Stay in your doctor's office the full amount of time he recommends after you get any injection. If you don’t feel right, tell a nurse or doctor ASAP.
Wear a medical alert bracelet or pendant that lets others know about your allergies.
If you're allergic to insect stings, wear protective clothing when you go outside. Avoid shiny fabrics or jewelry, which can attract insects. Put a lid over sugary drinks.
If you're allergic to any food, don’t be afraid to be a little pushy. If you need getting detailed information about ingredients from manufacturers, restaurant staff, or dinner hosts, ask until you get it.
Keep two epinephrine injection kits with you at all times. Make sure they’re easy to get to. Teach your family, friends, and colleagues how to give you a shot if you have a reaction.
If your child is allergic, show her teachers, friends' parents, and any other caregivers how to use the kit in an emergency. Make sure the kit is always with her and she can get to it when she needs it.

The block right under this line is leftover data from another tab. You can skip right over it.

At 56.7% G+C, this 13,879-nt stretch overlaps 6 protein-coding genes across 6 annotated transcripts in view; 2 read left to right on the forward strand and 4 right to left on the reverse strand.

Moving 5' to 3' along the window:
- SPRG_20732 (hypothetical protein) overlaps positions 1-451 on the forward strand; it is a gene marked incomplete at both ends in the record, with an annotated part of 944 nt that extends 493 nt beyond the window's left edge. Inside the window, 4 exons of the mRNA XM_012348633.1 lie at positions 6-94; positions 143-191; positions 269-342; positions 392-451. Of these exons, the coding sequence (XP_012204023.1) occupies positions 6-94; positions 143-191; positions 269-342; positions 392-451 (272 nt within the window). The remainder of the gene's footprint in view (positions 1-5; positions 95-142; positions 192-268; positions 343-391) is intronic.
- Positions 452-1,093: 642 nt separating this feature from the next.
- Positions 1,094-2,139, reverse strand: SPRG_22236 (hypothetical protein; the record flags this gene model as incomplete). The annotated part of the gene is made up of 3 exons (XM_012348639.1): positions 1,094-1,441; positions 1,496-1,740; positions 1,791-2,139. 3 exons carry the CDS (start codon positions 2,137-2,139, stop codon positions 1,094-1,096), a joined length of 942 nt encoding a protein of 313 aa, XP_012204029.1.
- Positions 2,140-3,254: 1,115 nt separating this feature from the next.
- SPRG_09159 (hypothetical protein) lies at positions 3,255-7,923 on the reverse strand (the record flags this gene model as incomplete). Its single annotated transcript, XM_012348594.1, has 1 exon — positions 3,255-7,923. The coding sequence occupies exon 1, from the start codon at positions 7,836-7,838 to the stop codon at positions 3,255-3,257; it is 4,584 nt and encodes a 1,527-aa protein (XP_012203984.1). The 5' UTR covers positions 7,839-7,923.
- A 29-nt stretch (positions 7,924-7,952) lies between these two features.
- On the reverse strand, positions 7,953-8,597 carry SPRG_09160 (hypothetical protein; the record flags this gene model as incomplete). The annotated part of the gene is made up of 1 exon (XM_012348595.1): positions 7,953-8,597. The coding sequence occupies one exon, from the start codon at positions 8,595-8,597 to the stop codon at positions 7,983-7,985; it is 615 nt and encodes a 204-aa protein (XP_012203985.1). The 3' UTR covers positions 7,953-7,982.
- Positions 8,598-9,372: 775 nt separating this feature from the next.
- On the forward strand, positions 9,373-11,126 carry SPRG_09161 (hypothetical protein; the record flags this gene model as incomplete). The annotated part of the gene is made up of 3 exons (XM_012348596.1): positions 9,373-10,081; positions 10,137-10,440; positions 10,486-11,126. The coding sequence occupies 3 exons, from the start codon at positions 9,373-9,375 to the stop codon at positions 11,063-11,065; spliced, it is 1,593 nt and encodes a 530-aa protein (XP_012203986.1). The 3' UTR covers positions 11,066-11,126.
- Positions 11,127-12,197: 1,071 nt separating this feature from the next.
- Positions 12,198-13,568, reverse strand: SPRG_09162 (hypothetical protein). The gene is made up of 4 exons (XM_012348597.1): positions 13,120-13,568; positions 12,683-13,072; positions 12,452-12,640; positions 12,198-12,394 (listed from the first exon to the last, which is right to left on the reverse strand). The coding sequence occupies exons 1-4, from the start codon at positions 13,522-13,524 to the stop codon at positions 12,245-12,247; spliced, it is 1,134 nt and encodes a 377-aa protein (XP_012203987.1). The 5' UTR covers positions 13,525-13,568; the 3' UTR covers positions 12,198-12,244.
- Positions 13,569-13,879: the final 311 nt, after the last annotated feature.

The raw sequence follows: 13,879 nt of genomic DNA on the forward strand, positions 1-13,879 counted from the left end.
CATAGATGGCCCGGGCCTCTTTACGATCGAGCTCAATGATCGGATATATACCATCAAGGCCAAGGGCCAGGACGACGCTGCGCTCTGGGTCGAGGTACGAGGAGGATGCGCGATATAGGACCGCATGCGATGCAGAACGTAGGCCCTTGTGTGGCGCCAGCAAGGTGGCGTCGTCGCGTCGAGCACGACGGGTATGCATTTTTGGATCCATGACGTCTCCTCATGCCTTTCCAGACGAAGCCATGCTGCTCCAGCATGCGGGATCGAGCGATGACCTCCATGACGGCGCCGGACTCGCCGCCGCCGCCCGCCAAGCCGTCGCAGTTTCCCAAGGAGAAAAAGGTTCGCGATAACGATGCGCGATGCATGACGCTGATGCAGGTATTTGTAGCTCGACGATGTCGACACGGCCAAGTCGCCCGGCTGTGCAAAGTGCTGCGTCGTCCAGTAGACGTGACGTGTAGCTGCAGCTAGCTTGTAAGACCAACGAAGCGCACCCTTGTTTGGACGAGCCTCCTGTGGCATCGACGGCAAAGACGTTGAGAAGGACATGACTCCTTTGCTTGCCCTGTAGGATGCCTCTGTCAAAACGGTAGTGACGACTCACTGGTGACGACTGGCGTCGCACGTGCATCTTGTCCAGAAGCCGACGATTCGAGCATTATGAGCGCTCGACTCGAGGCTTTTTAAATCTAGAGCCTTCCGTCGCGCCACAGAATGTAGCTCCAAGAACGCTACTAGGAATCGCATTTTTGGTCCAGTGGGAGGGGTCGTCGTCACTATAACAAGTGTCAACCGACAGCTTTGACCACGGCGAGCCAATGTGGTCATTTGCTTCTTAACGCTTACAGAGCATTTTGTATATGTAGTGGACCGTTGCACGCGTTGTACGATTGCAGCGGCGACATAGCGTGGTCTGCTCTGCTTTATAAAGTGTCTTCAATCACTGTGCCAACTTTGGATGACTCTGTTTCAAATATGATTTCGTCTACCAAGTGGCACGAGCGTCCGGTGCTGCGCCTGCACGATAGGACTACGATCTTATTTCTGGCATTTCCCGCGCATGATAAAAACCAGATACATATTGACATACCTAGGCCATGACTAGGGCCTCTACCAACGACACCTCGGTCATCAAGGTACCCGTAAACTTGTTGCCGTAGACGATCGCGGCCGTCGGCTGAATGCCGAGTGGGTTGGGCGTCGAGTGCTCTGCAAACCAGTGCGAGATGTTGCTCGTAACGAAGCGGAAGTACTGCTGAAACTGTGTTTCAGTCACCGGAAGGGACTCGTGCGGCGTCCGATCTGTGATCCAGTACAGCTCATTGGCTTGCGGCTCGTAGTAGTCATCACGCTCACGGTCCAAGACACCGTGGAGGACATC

Know the symptoms of a severe reaction. Reach for the epinephrine if you think you’re beginning to have one. Don’t wait to use your auto-injector. It won’t hurt you to take the shot just to be safe.
Check the date on your kit. Epinephrine typically has a 1-year shelf life.
Ask an allergy doctor about a treatment called desensitization. He’ll give you little bits of the allergen until your reaction to them eases up. It can work for insect stings and drugs like penicillin.
Call your doctor or 911 immediately if you have any symptoms of anaphylaxis. This is an emergency.